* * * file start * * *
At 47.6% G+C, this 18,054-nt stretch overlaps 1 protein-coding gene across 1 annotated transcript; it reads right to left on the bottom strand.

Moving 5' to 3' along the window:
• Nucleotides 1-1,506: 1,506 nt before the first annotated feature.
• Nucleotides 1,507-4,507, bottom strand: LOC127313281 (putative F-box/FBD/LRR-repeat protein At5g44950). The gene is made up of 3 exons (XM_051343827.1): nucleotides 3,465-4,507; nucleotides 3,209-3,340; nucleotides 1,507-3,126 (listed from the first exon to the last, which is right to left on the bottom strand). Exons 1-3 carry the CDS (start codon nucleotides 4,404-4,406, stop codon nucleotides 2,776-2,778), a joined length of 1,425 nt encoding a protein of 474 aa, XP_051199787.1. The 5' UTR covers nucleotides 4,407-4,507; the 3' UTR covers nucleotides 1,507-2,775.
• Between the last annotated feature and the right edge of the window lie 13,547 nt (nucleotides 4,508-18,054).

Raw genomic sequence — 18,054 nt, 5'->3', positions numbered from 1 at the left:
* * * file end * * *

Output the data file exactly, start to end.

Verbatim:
At 47.6% G+C, this 18,054-nt stretch overlaps 1 protein-coding gene across 1 annotated transcript; it reads right to left on the bottom strand.

Moving 5' to 3' along the window:
• Nucleotides 1-1,506: 1,506 nt before the first annotated feature.
• Nucleotides 1,507-4,507, bottom strand: LOC127313281 (putative F-box/FBD/LRR-repeat protein At5g44950). The gene is made up of 3 exons (XM_051343827.1): nucleotides 3,465-4,507; nucleotides 3,209-3,340; nucleotides 1,507-3,126 (listed from the first exon to the last, which is right to left on the bottom strand). Exons 1-3 carry the CDS (start codon nucleotides 4,404-4,406, stop codon nucleotides 2,776-2,778), a joined length of 1,425 nt encoding a protein of 474 aa, XP_051199787.1. The 5' UTR covers nucleotides 4,407-4,507; the 3' UTR covers nucleotides 1,507-2,775.
• Between the last annotated feature and the right edge of the window lie 13,547 nt (nucleotides 4,508-18,054).

Raw genomic sequence — 18,054 nt, 5'->3', positions numbered from 1 at the left: